There have been many “Aha” moments in my life where a realization hits that changes everything. A few years ago I had one such epiphany. Prior to this moment I had given my life to starting churches that multiplied.
I heard the Lord say to me, “So if you get hundreds of thousands of people meeting together in homes all over the world do you think that will be enough to change the world?”
It wasn’t that starting churches was a bad idea, I am still investing in that. But there is more, much more, to be done beyond a meeting. The church is meant to work together, not just worship together––in fact working together is worshiping together.
Since then I have been a part of starting more than churches, but missional kingdom outposts. Yes, these are indeed churches of a sort, but meeting in regularly scheduled bible studies is not the aim, and often isn’t even what happens.
Is a regularly scheduled meeting a good thing? Of course it can be. The meeting, however, does not make a church, any more than a regularly scheduled meeting is what makes your family a family. Can a church exist without a scheduled meeting? Yes it can.
There are no sermons, Sunday schools or “services,” in these kingdom outposts, yet the Scriptures are the foundation to all they do. People live and work in community, not just sing songs and pass the plate. There are no offerings taken, but there is tremendous generosity. The people of these works share their lives together. They are giving so much more than their time and ten percent of their treasure to the kingdom work. These people are giving up their whole being––their sweat, provision, vocation and sense of purpose and identity––all to Jesus.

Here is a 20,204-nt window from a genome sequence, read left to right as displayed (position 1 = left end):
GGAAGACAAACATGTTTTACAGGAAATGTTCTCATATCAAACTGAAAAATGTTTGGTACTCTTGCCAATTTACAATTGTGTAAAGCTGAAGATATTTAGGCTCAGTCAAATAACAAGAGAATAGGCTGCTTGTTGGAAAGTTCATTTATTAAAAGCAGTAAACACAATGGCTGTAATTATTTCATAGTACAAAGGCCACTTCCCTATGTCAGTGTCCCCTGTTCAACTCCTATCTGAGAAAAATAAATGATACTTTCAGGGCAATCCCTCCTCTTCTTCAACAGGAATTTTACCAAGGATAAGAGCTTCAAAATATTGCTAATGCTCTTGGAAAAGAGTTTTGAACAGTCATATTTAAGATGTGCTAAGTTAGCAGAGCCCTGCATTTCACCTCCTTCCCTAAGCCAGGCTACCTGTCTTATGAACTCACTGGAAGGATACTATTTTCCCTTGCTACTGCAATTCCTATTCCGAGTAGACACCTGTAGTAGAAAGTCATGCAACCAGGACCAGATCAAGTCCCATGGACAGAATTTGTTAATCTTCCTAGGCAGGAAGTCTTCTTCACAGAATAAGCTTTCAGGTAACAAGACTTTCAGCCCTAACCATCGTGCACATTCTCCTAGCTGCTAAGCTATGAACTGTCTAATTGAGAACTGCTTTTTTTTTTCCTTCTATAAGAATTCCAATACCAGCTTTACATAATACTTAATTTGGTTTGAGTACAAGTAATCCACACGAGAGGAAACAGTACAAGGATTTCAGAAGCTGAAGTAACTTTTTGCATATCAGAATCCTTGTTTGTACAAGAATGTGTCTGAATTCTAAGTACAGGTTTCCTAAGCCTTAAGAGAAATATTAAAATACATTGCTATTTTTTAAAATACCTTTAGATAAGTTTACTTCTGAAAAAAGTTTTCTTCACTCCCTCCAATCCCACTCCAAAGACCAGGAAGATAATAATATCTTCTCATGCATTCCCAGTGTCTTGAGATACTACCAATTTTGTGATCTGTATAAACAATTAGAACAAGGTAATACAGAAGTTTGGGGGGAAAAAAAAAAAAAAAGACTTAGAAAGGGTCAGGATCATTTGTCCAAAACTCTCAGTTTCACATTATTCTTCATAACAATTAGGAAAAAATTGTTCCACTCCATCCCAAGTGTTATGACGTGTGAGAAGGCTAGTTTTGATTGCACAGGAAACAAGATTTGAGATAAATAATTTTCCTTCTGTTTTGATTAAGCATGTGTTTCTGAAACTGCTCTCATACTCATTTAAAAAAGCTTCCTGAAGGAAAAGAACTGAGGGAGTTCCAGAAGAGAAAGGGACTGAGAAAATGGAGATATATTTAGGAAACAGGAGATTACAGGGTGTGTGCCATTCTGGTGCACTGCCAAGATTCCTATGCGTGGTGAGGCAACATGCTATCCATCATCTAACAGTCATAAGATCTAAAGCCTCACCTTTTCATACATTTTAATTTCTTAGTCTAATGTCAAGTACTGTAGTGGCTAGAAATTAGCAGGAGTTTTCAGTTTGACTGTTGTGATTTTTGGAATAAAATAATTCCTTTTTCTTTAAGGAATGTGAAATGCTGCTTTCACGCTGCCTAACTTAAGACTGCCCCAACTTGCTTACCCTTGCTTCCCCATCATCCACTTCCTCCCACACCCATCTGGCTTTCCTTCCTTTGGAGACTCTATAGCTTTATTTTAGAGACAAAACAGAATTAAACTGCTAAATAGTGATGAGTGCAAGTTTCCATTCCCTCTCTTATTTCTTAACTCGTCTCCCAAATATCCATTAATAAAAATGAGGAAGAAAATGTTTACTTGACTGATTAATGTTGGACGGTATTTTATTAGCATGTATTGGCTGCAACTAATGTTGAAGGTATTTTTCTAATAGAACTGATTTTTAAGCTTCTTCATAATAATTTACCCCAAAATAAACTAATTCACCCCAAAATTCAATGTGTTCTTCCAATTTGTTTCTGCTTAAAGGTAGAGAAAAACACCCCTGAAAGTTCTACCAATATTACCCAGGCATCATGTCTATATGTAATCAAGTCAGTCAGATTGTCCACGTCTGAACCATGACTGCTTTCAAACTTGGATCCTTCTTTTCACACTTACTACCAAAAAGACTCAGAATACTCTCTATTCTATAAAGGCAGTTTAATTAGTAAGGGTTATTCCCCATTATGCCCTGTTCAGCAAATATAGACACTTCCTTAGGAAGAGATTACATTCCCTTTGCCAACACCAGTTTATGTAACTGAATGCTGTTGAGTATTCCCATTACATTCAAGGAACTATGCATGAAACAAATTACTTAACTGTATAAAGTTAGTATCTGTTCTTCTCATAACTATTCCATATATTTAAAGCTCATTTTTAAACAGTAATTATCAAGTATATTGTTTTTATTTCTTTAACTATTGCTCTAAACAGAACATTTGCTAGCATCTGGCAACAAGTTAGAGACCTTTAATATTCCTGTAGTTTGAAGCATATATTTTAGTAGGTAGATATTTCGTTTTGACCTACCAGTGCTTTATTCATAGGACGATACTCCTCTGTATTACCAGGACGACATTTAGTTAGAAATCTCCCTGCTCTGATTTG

I would measure the disciples coming out of these outposts against any coming from traditional church forms. I’m not being boastful, just honest. I have spent time with some followers of Christ from this movement and they are not like the typical churchgoer. As my friend and associate Dezi Baker says, "they are different enough to make a difference."
I realized a while ago that you can’t produce a world changing disciple with a one hour service on Sundays and a midweek hour of bible study. The deluded idea that this is how we do our spiritual work is both vast and void. Disciples are made in the hard work of real life––in the marketplace, not a meeting place. Our impact should be felt in the populace not just in the pews. We should measure our influence out on the streets not in the seats.